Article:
For most people, this will be a VERY EASY effort.

Most people will be very surprised at how quickly they get here.

For very de-conditioned people or those with metabolic dysfunction (e.g. Metabolic Syndrome), they may be above this level even at rest.

Zone 2

This is the range of effort or heart rate between our upper bound of Zone 1 up to a lactate of about 1.8 to 2 mmol/L.

Again, it is a range. Think 10 - 15 beats per minute.

This is where the lactate curve starts to slope upwards.

You are now using more and more carbohydrates for fuel, as evidenced by the increase in lactate levels, which are a byproduct of this process.

These are the two zones you want to spend most of your time in.

What surprises most people is that it is in Zone 1, where heart dilation is at its maximum, and training exposure over long periods in this zone is linked to the biggest increases in V02 Max.

So don’t be afraid to go slow.

Most outdoor runners will learn they might need to walk.

My advice is to get an indoor bike so you can dial in your levels.

And then build from there.

But how do I test my lactate levels?

You can do this at a sports medicine centre or with an exercise coach who will follow a protocol to establish your zones.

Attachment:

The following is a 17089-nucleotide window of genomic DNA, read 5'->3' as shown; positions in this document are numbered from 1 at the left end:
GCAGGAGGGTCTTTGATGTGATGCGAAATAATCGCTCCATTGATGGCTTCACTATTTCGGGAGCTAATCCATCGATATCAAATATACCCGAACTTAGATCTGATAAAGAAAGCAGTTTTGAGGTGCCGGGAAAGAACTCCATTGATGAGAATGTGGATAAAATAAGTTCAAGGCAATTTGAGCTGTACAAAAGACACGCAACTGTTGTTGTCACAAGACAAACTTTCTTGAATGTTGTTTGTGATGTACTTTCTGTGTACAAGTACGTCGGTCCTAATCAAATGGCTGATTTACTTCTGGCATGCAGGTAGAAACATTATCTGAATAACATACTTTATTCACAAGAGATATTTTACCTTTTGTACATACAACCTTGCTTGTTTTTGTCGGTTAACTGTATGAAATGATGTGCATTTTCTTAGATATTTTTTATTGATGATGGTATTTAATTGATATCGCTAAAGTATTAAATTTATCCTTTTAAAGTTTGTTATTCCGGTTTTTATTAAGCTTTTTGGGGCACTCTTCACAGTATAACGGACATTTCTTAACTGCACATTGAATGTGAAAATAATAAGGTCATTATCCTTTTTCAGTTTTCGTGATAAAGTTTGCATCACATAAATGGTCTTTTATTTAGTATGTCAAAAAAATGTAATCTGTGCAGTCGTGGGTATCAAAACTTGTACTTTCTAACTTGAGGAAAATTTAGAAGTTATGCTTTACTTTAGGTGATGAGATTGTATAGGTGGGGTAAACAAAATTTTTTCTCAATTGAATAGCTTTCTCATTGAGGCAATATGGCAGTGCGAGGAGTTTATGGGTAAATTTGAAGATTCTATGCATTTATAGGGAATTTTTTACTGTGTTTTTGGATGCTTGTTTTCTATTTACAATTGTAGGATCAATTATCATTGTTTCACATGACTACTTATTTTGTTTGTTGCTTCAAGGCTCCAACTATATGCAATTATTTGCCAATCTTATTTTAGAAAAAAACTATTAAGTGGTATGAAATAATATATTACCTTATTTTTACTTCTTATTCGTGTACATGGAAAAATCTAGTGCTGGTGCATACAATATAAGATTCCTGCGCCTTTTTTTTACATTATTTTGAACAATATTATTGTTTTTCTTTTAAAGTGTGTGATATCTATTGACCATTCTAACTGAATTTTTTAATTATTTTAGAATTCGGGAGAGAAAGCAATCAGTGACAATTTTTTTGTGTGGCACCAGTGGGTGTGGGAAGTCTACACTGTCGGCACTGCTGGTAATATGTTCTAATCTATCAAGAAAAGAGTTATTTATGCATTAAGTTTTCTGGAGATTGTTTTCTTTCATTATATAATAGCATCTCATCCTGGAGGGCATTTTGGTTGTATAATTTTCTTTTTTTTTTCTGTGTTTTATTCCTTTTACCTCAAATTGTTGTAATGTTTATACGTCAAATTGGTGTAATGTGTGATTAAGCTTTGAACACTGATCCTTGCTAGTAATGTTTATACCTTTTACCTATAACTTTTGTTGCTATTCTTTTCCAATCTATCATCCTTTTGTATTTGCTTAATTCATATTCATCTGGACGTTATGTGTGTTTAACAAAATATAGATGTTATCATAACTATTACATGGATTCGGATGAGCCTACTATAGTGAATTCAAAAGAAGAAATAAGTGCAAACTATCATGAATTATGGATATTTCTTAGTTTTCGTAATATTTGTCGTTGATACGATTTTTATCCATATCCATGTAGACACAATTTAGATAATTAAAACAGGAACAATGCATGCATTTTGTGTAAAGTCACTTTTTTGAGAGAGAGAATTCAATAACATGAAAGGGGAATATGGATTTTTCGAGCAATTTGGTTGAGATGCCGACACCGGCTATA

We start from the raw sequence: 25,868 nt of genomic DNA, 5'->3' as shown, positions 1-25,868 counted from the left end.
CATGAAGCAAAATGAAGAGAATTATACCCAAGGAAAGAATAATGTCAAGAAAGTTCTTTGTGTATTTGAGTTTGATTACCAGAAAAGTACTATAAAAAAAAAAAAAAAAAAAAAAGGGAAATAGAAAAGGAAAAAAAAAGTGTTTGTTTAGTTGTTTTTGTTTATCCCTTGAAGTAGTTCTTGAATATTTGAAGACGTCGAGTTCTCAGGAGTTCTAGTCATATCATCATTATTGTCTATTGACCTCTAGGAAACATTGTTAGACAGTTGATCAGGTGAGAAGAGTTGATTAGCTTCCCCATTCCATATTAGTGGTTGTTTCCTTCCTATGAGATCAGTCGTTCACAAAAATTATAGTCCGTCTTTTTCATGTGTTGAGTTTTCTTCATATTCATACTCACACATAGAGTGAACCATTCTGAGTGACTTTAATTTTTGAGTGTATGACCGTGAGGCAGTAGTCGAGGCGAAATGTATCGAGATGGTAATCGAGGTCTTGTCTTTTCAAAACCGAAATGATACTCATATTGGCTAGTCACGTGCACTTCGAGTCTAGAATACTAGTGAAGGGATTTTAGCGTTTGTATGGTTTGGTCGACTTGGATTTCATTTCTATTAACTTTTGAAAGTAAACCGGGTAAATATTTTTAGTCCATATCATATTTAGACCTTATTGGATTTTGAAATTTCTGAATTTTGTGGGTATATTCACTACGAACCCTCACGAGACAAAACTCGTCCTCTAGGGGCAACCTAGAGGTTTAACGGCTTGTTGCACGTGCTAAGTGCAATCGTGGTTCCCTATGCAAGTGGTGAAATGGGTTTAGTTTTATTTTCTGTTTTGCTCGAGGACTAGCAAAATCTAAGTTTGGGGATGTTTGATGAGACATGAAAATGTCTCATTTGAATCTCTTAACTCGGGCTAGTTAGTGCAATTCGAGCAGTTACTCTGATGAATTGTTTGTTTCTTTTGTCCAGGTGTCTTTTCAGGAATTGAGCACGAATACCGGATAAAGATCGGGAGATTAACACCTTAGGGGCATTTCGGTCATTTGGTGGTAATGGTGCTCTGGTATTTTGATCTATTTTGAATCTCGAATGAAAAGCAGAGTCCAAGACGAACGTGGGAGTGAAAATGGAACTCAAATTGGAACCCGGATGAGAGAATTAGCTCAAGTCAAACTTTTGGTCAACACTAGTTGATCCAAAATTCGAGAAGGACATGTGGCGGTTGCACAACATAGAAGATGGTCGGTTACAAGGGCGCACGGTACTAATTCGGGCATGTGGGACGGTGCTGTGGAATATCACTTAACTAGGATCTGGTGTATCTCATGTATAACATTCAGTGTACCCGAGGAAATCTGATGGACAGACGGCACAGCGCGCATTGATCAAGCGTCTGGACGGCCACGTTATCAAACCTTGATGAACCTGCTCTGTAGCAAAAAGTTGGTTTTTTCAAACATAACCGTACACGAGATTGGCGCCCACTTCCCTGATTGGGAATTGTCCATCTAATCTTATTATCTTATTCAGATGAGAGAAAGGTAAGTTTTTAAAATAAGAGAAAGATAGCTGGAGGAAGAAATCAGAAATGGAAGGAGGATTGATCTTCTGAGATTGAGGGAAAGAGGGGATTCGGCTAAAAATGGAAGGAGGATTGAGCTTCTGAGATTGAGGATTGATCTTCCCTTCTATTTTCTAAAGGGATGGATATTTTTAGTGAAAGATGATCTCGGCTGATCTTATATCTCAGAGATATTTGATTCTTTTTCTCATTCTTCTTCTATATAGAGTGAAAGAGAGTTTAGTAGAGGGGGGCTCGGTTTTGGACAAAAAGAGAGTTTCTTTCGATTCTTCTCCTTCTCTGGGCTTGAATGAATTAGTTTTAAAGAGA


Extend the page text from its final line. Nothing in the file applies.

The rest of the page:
For the more enthusiastic of you out there, you can buy a lactate metre and self-test at home. For the more serious athlete, this should be a real consideration.

The testing units are not that expensive. The strips can add up, though.

There are lots of ramp protocols available online.

Zone 5.

This is an all-out effort typically encountered during interval training.

For the beginner, this will primarily be judged on effort and not lactate.

What About The Zones Between 2 & 5. 

No man’s land.

In general, these zones are to be avoided if you want to primarily achieve longevity.

Certain sports, however, will need to be selectively trained.

But What If I Don’t Want To Prod My Finger?

You have two options.

  1. Talk Test

  2. Breath Analysis

Talk Test

Zone 1 & 2 will generally feel easy, and you can comfortably talk.